And then there's television.  That's even worse, because if you're humming a theme tune, you're advertising the fact that you watch that particular programme to every other poor, blighted parent in the supermarket - and probably sending them home with the same ohrwurm!  And it's always the worst tunes, from the worst programmes, that are hummable.  Iggle Piggle's song from In The Night Garden is instantly catching, even though we only ever watch it by accident.  Timmy Time is another one, right down to the exact tone of the irritating 'baaah's.  Abigail seems to suffer from Ohrwurm too - she's already showing herself to be very musical, and quick to pick up tunes accurately, which is lovely -  but if there's anything more irritating than inadvertently humming "Once I caught a fish alive" in public, it's having a toddler telling you to hum it on repeat: "Mummy? Cos my bit my finger on it?  Mummy?  Sing that song!"

This is anther reason why Cbeebies' Show Me Show Me is currently in my good books. (Yes, Abigail is obsessed with Momo's Rainbow Song, but I can just about live with that one).  Many of the songs they use repeatedly are designed to be adaptable, so that each time they use them, the words are different and suited the theme of the day's show; and it's actually rather easy to do.  At least when I have one of those stuck in my head, I can be a bit creative with it.  Now when I'm cleaning the kitchen, I'm singing,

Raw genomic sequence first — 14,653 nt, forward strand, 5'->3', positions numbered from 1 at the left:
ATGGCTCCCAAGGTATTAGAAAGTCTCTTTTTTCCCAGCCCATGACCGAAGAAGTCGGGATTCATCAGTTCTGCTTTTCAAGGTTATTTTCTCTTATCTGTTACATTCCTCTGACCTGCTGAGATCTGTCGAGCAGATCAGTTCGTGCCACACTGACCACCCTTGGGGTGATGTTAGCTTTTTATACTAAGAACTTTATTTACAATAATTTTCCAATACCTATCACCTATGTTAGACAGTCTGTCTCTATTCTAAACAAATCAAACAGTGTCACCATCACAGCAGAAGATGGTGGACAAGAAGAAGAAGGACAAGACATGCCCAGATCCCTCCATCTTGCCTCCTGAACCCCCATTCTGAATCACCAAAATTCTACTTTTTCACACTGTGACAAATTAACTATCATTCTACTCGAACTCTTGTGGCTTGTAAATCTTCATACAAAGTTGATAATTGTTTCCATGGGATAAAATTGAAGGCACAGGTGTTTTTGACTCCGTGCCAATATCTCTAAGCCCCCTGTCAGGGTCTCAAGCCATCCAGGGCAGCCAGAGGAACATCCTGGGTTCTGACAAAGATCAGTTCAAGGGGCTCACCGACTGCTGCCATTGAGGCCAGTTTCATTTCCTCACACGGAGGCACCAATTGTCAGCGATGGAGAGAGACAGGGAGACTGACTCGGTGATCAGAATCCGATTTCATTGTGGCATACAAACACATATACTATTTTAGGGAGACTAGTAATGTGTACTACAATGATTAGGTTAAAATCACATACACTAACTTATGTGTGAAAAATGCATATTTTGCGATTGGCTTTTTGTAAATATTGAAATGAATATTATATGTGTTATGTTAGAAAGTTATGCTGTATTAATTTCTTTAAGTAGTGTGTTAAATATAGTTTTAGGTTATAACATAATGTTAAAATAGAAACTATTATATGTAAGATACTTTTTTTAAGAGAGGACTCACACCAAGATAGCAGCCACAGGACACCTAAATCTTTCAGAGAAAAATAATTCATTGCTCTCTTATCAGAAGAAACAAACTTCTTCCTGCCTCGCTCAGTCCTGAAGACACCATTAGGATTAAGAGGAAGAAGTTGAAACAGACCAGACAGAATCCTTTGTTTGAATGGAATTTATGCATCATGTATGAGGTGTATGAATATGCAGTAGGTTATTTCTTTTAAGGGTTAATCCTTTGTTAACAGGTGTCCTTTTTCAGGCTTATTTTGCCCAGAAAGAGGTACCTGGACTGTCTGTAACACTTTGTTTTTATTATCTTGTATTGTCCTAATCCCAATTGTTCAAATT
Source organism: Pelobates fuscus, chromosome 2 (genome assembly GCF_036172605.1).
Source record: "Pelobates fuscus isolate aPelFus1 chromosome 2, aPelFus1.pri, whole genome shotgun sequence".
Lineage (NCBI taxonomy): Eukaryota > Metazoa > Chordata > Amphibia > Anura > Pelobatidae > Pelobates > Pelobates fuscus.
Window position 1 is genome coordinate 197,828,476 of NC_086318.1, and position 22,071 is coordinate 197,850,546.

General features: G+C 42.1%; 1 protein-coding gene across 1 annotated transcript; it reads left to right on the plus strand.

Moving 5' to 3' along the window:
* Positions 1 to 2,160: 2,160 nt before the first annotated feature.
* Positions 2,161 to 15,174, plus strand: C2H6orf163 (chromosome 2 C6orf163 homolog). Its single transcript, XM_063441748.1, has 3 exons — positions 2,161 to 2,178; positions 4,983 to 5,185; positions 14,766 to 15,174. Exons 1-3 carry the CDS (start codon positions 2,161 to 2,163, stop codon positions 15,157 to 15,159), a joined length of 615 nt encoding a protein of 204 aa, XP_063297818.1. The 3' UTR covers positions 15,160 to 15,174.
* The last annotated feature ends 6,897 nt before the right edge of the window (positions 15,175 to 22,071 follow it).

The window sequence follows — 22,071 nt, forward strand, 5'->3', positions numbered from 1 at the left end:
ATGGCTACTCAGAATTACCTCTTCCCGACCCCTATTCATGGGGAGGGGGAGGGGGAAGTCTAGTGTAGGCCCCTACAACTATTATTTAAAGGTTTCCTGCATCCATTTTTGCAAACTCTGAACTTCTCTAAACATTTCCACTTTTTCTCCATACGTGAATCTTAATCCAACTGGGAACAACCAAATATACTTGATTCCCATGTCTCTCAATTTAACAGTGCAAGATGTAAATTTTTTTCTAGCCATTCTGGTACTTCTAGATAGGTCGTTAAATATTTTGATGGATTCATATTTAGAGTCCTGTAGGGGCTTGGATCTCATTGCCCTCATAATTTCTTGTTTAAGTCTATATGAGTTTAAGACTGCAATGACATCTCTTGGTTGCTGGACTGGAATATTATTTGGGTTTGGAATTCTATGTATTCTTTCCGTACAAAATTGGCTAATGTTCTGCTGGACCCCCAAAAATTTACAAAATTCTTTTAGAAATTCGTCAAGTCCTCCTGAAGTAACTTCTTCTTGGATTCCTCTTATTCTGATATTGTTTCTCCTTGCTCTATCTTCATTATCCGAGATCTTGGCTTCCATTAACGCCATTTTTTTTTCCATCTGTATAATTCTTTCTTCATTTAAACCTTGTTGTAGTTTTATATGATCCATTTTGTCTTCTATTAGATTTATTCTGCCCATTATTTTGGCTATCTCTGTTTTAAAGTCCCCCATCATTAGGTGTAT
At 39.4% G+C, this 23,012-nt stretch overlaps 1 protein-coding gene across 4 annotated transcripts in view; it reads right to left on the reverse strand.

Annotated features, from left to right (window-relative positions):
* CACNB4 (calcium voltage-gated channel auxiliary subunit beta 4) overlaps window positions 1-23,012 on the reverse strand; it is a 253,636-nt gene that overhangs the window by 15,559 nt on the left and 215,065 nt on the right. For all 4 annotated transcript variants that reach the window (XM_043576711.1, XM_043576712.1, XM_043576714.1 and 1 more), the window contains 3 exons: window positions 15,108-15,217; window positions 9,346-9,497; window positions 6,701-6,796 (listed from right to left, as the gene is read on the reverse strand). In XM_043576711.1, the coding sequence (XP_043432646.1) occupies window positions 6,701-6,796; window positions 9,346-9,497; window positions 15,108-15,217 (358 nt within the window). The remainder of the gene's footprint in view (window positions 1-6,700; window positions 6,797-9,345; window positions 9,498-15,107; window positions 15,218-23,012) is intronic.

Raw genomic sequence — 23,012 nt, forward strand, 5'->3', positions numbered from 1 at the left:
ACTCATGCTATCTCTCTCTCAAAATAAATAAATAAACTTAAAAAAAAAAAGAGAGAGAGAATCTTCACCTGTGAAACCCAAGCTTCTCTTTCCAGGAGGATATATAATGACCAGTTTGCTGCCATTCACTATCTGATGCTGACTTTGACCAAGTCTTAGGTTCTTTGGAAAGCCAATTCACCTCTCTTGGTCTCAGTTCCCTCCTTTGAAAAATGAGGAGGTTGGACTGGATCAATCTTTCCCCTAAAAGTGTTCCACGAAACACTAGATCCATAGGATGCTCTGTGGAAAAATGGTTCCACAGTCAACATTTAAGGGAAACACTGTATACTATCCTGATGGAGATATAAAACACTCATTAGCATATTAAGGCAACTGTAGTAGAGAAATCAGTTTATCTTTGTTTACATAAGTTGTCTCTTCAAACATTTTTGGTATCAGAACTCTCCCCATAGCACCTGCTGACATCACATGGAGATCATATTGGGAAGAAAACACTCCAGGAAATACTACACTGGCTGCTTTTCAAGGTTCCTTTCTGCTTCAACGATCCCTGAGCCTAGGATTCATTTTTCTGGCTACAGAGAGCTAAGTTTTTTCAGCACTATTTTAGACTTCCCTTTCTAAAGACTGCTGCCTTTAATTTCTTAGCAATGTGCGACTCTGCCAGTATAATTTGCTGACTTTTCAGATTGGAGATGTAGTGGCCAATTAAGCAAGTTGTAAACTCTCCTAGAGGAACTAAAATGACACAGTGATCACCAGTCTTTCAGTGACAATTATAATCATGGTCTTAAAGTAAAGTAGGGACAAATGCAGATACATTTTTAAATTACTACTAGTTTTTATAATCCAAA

"Can you do it?  Sweep the floor,
Can you do it? Mop the floor,
Can you do it? Scrub the floor,
Abigail can do it, too!"

Or when we're hunting for one of TheRev's dog collars:

"Guess where it's gone?  Daddy's collar,
Where has it gone?  Daddy's collar!
It's long and white
And he needs it in his shirt,
Guess if you can!"

Cooking takes on a somewhat sinister note: